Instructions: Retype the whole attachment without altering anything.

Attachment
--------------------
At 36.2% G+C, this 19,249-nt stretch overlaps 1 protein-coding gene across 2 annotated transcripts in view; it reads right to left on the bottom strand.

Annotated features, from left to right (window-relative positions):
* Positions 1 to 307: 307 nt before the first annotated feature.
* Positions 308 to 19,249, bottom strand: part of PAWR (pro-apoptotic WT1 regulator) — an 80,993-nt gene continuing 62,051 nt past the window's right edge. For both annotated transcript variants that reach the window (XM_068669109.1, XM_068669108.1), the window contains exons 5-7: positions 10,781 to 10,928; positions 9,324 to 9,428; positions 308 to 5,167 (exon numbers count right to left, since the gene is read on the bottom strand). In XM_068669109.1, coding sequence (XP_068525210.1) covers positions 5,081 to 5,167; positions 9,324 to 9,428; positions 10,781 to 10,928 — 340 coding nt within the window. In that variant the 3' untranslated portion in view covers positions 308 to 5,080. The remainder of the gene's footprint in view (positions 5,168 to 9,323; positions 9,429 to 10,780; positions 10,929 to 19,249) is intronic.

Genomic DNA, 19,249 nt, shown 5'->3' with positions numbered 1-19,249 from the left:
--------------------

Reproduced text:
At 36.2% G+C, this 19,249-nt stretch overlaps 1 protein-coding gene across 2 annotated transcripts in view; it reads right to left on the bottom strand.

Annotated features, from left to right (window-relative positions):
* Positions 1 to 307: 307 nt before the first annotated feature.
* Positions 308 to 19,249, bottom strand: part of PAWR (pro-apoptotic WT1 regulator) — an 80,993-nt gene continuing 62,051 nt past the window's right edge. For both annotated transcript variants that reach the window (XM_068669109.1, XM_068669108.1), the window contains exons 5-7: positions 10,781 to 10,928; positions 9,324 to 9,428; positions 308 to 5,167 (exon numbers count right to left, since the gene is read on the bottom strand). In XM_068669109.1, coding sequence (XP_068525210.1) covers positions 5,081 to 5,167; positions 9,324 to 9,428; positions 10,781 to 10,928 — 340 coding nt within the window. In that variant the 3' untranslated portion in view covers positions 308 to 5,080. The remainder of the gene's footprint in view (positions 5,168 to 9,323; positions 9,429 to 10,780; positions 10,929 to 19,249) is intronic.

Genomic DNA, 19,249 nt, shown 5'->3' with positions numbered 1-19,249 from the left: